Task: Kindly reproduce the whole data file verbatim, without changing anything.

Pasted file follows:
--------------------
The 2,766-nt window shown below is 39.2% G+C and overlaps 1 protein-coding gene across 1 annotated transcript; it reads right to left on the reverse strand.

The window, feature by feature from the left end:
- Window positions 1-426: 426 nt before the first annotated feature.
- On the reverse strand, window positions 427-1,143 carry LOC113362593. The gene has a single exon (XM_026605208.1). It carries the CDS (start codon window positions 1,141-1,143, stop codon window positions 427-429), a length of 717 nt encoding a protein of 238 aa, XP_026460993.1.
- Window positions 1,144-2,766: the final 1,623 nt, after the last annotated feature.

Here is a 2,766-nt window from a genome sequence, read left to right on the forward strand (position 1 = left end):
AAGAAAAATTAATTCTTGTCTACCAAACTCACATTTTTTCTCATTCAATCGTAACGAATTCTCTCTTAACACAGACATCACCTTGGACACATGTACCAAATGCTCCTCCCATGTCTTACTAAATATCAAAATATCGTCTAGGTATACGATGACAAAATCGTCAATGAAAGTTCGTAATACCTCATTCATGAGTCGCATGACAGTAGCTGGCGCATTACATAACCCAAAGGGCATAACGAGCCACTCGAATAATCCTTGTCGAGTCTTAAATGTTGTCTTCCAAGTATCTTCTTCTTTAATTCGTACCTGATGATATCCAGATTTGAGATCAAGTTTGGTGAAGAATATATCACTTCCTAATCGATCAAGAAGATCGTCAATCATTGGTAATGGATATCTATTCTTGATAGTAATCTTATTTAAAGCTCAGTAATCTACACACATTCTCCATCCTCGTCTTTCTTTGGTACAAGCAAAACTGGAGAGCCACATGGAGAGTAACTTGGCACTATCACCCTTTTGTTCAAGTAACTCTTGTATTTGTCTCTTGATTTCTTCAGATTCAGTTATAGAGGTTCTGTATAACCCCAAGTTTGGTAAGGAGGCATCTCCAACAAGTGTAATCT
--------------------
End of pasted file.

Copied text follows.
The 2,766-nt window shown below is 39.2% G+C and overlaps 1 protein-coding gene across 1 annotated transcript; it reads right to left on the reverse strand.

The window, feature by feature from the left end:
- Window positions 1-426: 426 nt before the first annotated feature.
- On the reverse strand, window positions 427-1,143 carry LOC113362593. The gene has a single exon (XM_026605208.1). It carries the CDS (start codon window positions 1,141-1,143, stop codon window positions 427-429), a length of 717 nt encoding a protein of 238 aa, XP_026460993.1.
- Window positions 1,144-2,766: the final 1,623 nt, after the last annotated feature.

Here is a 2,766-nt window from a genome sequence, read left to right on the forward strand (position 1 = left end):
AAGAAAAATTAATTCTTGTCTACCAAACTCACATTTTTTCTCATTCAATCGTAACGAATTCTCTCTTAACACAGACATCACCTTGGACACATGTACCAAATGCTCCTCCCATGTCTTACTAAATATCAAAATATCGTCTAGGTATACGATGACAAAATCGTCAATGAAAGTTCGTAATACCTCATTCATGAGTCGCATGACAGTAGCTGGCGCATTACATAACCCAAAGGGCATAACGAGCCACTCGAATAATCCTTGTCGAGTCTTAAATGTTGTCTTCCAAGTATCTTCTTCTTTAATTCGTACCTGATGATATCCAGATTTGAGATCAAGTTTGGTGAAGAATATATCACTTCCTAATCGATCAAGAAGATCGTCAATCATTGGTAATGGATATCTATTCTTGATAGTAATCTTATTTAAAGCTCAGTAATCTACACACATTCTCCATCCTCGTCTTTCTTTGGTACAAGCAAAACTGGAGAGCCACATGGAGAGTAACTTGGCACTATCACCCTTTTGTTCAAGTAACTCTTGTATTTGTCTCTTGATTTCTTCAGATTCAGTTATAGAGGTTCTGTATAACCCCAAGTTTGGTAAGGAGGCATCTCCAACAAGTGTAATCT